SFU’s proposal cynically asks TSSU members to give up the limited rights we have now, driving experienced teachers to other places where seniority rights have been won. We know our members understand this need to pay it forward – that is why for over 35 years, TSSU members have fought for rights which serve the interests of the institution and its purposes by supporting graduate work and good teaching.

The current limited Rights of first refusal (ROFR) for Sessional Instructors

Sessional instructors currently have a limited right of return called the right of first refusal. This right is very problematic and TSSU believes it needs to be replaced by a more comprehensive seniority system. First, a Sessional must teach as a “Sessional Instructor” for either three consecutive semesters, or for five semesters in three years. In addition, one must teach an identical course three times in order to earn this right. After those two criteria are satisfied, the next three times that identical course is to be taught by a Sessional, that Sessional must be offered the course, for first refusal. After those three offers, the Sessional must begin the process from the beginning to re-earn the right.

Sessional positions as a career path

Many great instructors find sessional positions are not a career path towards a permanent teaching job. University Administrators realize that they can hire sessionals at lower rates with minimal benefits and save significant money in their budgets. TSSU wants to ensure that successful sessional instructors have a ladder to an equivalent teaching position of longer duration in the faculty association.

This career path is the future for many current PhD students and securing seniority rights ensures current PhD students get the same opportunity for permanent work as previous generations. Without a ladder out of sessional work, current instructors will be stuck in an endless loop of precarious work without ever being able to belong to the university community. TSSU also recognizes that in some disciplines the ladder into sessional work starts during graduate studies.

Sessional instructors are dedicated teachers, often winning teaching awards, and valuing their work strengthens teaching excellence at SFU. These instructors should not be stuck in a system where they have to reapply for their careers every 4 months.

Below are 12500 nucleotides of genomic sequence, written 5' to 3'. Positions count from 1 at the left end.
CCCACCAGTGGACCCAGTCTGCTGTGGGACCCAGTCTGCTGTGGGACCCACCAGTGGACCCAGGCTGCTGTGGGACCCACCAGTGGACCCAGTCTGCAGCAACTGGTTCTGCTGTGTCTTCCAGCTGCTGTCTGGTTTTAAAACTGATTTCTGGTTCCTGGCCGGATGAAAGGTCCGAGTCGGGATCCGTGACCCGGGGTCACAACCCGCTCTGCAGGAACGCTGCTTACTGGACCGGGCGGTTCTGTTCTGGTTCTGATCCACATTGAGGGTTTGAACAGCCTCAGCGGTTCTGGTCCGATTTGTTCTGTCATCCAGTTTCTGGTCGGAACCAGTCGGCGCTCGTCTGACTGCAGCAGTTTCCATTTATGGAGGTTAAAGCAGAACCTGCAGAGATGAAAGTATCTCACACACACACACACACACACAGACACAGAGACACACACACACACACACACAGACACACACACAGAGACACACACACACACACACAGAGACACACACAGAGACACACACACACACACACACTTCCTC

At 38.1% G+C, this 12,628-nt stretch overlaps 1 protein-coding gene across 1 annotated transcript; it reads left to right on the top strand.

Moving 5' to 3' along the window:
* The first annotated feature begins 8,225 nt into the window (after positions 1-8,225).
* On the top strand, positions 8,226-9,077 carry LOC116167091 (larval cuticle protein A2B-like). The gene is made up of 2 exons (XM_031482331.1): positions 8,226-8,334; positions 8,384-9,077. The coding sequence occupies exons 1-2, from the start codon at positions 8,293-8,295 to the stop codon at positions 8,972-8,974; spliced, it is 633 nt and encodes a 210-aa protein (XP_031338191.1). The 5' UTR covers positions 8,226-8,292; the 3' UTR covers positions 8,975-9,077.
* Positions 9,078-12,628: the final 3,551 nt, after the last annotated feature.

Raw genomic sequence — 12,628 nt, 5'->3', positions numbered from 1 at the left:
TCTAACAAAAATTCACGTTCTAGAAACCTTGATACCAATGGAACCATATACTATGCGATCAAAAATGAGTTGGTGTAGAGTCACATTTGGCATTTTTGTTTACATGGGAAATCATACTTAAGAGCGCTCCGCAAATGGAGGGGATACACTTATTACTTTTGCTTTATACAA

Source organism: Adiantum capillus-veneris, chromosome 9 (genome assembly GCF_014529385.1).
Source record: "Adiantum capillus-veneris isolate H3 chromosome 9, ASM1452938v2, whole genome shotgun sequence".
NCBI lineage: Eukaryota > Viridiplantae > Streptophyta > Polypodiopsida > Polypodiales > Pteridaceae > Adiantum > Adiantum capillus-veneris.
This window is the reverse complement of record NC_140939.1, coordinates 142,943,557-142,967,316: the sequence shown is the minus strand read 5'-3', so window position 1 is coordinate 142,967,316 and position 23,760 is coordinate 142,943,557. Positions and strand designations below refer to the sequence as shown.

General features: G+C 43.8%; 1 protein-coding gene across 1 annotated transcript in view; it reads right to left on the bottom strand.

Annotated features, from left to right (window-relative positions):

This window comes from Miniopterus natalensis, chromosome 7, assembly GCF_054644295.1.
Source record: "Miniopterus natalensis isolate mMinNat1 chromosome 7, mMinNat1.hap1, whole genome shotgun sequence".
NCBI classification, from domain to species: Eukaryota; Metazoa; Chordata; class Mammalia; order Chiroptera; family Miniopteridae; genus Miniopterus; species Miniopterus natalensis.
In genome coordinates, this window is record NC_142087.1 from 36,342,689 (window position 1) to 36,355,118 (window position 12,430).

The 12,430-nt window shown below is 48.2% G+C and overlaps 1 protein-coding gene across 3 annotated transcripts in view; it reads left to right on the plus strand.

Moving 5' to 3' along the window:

Ensuring fair class sizes

During the 2008 recession, SFU unilaterally increased the average sessional class size by 25% without an increase of compensation, TA support, or other mechanisms to compensate. TSSU is seeking to put limitations on class sizes and to require that sessional receive either more TA support or more contact hours if their class sizes are increased.

Ensuring payment of Directed Studies Courses

Several departments, were asking sessionals to teach Directed Studies courses without receiving any compensation. In response to TSSU’s inquiries, these departments have stopped asking for free work from our members, but that has also reduced access to Directed Studies courses for students. TSSU has always supported sessionals teaching directed studies courses, but simply cannot accept our members being coerced to teach for free. We have proposed a flat rate compensation scheme for when sessionals teach Directed Studies courses.

Adding transparency to the process of hiring sessionals

The language around offering appointments currently allows SFU to change the requirements of a sessional position, such as the course content, after the course has already started. TSSU is seeking to ensure that sessionals are given full disclosure of the conditions of teaching, policies and procedures placed on them at the time they are offered the position.

Let’s Stand Up Together!

Over the past 35 years, TSSU members have fought for rights that support the core principles of education at SFU. At times, our members have also had to defend the interests of the institution, our members, and the public when these have been threatened. Today we must defend the rights of Sessionals by standing together. We must defend against a proposal that threatens SFU’s founding principles of academic freedom and teaching excellence by further eroding the job security instructors need to assert their rights. We must stop this proposal that weakens our members’ fair access to decent work by taking away the existing rights of return from all current sessionals, and, upon graduation, eliminates any right to work graduates have earned. Finally, we must make it clear that this proposal doesn’t deliver any additional funding to the graduate population and cynically asks TSSU members to give up the limited rights we have now. A better future is possible. We need to collectively say YES to earned job security for successful teachers.

One thought on “Job Security & Fairness for Sessional Instructors

  1. I am fully in favour of protecting the rights (including priority assignment) of sessional instructors. In Canada, we are following the example of the United States by creating a secondary labor force with few rights but many responsibilities, coupled with the financial burden of a low income. As a faculty member, I believe it is important to stand up for those with less say.